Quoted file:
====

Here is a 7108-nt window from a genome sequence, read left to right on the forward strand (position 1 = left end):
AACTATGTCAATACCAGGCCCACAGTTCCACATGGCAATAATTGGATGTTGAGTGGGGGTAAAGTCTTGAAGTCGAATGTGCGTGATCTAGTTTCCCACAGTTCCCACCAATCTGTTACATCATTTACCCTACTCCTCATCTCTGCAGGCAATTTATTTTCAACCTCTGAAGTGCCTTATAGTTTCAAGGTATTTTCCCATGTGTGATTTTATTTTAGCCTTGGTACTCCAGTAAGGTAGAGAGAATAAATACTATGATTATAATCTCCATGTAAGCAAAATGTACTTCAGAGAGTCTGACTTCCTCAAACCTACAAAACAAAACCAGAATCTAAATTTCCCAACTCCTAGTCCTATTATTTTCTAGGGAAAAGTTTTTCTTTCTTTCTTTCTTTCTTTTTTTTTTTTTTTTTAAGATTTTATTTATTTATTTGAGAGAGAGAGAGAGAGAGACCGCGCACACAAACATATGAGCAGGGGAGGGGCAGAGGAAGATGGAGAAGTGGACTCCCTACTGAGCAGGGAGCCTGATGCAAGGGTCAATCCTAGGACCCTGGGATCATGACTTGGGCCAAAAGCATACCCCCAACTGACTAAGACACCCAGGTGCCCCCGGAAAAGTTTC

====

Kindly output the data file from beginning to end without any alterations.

Here is a 7108-nt window from a genome sequence, read left to right on the forward strand (position 1 = left end):
AACTATGTCAATACCAGGCCCACAGTTCCACATGGCAATAATTGGATGTTGAGTGGGGGTAAAGTCTTGAAGTCGAATGTGCGTGATCTAGTTTCCCACAGTTCCCACCAATCTGTTACATCATTTACCCTACTCCTCATCTCTGCAGGCAATTTATTTTCAACCTCTGAAGTGCCTTATAGTTTCAAGGTATTTTCCCATGTGTGATTTTATTTTAGCCTTGGTACTCCAGTAAGGTAGAGAGAATAAATACTATGATTATAATCTCCATGTAAGCAAAATGTACTTCAGAGAGTCTGACTTCCTCAAACCTACAAAACAAAACCAGAATCTAAATTTCCCAACTCCTAGTCCTATTATTTTCTAGGGAAAAGTTTTTCTTTCTTTCTTTCTTTCTTTTTTTTTTTTTTTTTAAGATTTTATTTATTTATTTGAGAGAGAGAGAGAGAGAGACCGCGCACACAAACATATGAGCAGGGGAGGGGCAGAGGAAGATGGAGAAGTGGACTCCCTACTGAGCAGGGAGCCTGATGCAAGGGTCAATCCTAGGACCCTGGGATCATGACTTGGGCCAAAAGCATACCCCCAACTGACTAAGACACCCAGGTGCCCCCGGAAAAGTTTC